The two state solution is dead and untenable with the expansion in Jerusalem and the West Bank. Obamas arguments for it wont change that. Netanyahu, on the other hand, is a few steps behind, and worrying about a “solution” that can’t work while the options of apartheid, transfer, or multi ethnic society roll forward..

  7. Avi
    May 20, 2011, 6:34 pm

    David Samel,

    Thanks for writing this article.

  8. ToivoS
    May 20, 2011, 6:44 pm

    I think you are missing the significance of Bibi’s outrage. He is not angling for a negotiating advantage, he is trying to provoke a political crises inside the US. His target is Obama and his weapon is, of course, AIPAC and the US Congress.

    Whatever the reason, Bibi has decided to bring a major political battle here to the US. He has defined this 1967 border thing as the issue. As trivial as it may be, it is now politically significant We may see AIPAC mobilize its forces in Congress to attack Obama. Whatever, we may think of Obama’s policies, we should really be ready to give him support over his statement. Lot’s of letters to Congresscritters, Senators and the President would not hurt.

    If a foreign leader can come to the US and openly humiliate and intimidate our President there is something seriously wrong. Also if we can protect Obama’s political flank on this issue, perhaps he will begin listening to us.

    I know many here have nothing but contempt for Obama, but if AIPAC over plays their hand, there is an opportunity to hand them a major defeat.

    • Bumblebye
      May 20, 2011, 7:16 pm

      Now that I’ve heard Bibi openly diss the speech, yeah, you’re almost certainly right. This is a two prong Zionist and Israeli rightwing war to win the West Bank and oust Obama.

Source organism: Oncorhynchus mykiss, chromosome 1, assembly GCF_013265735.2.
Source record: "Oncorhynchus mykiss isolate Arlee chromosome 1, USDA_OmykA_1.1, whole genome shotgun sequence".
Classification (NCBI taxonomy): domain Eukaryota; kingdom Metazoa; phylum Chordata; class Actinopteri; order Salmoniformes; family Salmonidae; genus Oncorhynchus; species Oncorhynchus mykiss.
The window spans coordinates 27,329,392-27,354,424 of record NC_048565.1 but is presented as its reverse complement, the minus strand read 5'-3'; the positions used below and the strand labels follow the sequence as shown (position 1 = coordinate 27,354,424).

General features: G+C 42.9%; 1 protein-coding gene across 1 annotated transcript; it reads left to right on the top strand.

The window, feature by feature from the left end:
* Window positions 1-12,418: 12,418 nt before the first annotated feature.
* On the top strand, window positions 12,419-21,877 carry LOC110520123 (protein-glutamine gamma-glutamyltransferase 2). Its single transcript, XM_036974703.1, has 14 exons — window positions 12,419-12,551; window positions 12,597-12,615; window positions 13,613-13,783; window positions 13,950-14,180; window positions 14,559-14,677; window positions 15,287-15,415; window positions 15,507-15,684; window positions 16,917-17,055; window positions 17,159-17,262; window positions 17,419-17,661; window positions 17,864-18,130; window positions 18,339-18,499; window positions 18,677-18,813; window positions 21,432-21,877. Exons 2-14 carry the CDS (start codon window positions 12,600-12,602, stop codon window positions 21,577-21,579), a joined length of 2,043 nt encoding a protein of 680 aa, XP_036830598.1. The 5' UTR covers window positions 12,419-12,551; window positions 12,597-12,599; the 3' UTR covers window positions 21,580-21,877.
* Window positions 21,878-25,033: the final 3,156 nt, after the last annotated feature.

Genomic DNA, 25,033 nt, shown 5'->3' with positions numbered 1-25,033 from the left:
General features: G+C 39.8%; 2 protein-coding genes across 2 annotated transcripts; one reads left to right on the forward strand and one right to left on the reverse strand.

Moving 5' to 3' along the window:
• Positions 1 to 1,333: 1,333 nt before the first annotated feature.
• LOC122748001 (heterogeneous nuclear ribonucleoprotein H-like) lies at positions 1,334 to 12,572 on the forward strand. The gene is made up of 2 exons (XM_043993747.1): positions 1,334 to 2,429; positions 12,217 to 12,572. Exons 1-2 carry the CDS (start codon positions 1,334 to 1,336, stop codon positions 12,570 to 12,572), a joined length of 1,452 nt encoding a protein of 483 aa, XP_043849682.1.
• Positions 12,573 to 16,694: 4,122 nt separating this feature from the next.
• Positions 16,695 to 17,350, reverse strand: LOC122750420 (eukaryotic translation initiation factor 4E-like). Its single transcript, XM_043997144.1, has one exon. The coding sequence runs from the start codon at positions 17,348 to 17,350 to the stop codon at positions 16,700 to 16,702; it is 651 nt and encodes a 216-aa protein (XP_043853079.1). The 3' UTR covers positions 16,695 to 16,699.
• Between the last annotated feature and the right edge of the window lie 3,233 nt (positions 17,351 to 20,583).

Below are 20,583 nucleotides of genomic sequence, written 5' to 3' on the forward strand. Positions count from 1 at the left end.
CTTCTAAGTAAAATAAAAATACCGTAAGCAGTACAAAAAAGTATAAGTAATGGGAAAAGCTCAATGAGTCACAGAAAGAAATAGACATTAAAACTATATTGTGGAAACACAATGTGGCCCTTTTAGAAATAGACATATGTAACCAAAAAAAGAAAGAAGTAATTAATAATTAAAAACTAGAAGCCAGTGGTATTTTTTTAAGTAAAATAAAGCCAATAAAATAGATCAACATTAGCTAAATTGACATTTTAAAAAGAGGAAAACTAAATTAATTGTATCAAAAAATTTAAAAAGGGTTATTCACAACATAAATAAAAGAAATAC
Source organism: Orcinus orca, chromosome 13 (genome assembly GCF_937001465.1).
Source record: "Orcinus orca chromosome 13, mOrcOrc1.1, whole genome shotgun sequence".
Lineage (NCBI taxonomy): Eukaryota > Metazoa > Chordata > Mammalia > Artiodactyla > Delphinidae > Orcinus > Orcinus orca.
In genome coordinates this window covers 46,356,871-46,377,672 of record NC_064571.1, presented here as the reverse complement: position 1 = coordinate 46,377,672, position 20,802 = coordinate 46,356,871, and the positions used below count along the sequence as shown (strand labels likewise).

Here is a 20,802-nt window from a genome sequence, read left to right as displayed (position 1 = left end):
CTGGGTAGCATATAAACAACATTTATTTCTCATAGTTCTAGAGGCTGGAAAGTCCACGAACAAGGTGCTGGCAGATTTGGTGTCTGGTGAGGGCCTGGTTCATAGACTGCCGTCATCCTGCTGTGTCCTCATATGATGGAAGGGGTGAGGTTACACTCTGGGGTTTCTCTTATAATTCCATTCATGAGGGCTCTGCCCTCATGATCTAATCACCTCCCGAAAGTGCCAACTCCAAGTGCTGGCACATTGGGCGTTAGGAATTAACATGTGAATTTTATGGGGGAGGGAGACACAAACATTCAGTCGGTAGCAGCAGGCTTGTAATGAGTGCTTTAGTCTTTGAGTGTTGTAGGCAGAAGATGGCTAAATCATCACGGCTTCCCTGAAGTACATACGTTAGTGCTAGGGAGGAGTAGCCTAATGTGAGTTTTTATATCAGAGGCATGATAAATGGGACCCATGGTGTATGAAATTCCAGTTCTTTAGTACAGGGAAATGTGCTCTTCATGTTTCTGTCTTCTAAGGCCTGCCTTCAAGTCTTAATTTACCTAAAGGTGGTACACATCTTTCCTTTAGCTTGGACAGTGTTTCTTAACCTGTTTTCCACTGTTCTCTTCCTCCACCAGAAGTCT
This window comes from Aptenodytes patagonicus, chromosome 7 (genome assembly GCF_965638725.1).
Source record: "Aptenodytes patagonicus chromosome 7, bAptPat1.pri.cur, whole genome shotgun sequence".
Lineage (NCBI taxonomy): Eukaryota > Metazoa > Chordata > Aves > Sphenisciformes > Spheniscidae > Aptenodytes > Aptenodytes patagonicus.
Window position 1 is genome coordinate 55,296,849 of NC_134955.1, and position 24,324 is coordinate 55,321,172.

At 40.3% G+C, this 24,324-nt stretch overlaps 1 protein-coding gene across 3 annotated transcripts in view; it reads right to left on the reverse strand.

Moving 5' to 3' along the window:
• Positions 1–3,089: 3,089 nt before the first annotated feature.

• straightline
        May 20, 2011, 8:21 pm

        The point is that the Israelis have boxed themselves into a corner and are reacting irrationally. Their greed vis a vis the Occupied Territories (and other parts of historical Palestine) has resulted in them being stuck with the population that goes with it. They know that and so do the Palestinians. They had hopes from the early days of eliminating most of the native population – either by migration or otherwise – but that has not happened. Cast Lead will be difficult to repeat given world reaction to it. So the Palestinians are in the driving seat. Bibi may rant and rave but ultimately he either gives the Palestinians a viable state or they are part of Israel with ultimately one person one vote. Let them have the West Bank – and its consequences. The longer this inaction goes on the weaker Israel’s negotiating position becomes. And Jan 2012 will be a watershed – which means that it should be exercising the minds of the Israeli politicians now. Of course the Republicans might win or Obama turn out to be as weak as we might fear but I would have thought he had had enough of Bibi and rarin’ to go for the jugular.

        In any case America’s clear declining power to project force across the world – due in part to being dragged into wars by Zionists and their apologists – should also worry the Israelis. The Chinese, Indians, and Russians will operate with more self-interest than the US has. There are 325M Arabs in the world and less than 15M Jews, of only 5.6M are in Israel and perhaps not many more giving full support to the Zionist cause.

        Of course if AIPAC boos Obama it will be another defining moment – perhaps that is what Obama wants to happen. The more outrageous the Zionists appear the less they will have the support of the American people. The political crisis that ToivoS posits might just backfire when Americans see their President threatened by a foreign country.

      • NickJOCW
        May 21, 2011, 3:15 am

        I believe you to be absolutely right, straightline, and that is indeed Obama’s concealed agenda. Since he cannot with any impunity harm the Israelis, he allows them time and space to harm themselves and they are doing a good job of it if you consider the relative levels of Israeli support at the end of 2008 and now.

        It is important that the one state solution be introduced in the US because most citizens do not know enough about the conflict even to be aware that it has always been not only the most likely but the peaceable solution. Netanyahu’s outburst attracted much attention in the comment columns and it was illuminating to read contributions innocently asking why the two sides don’t just share the land. Impatience with the conflict in the face of so many more pressing issues plus wider awareness of the dollars flowing to Tel Aviv may well prove to be AIPAC’s Achilles heel.

      • libra
        May 21, 2011, 5:41 pm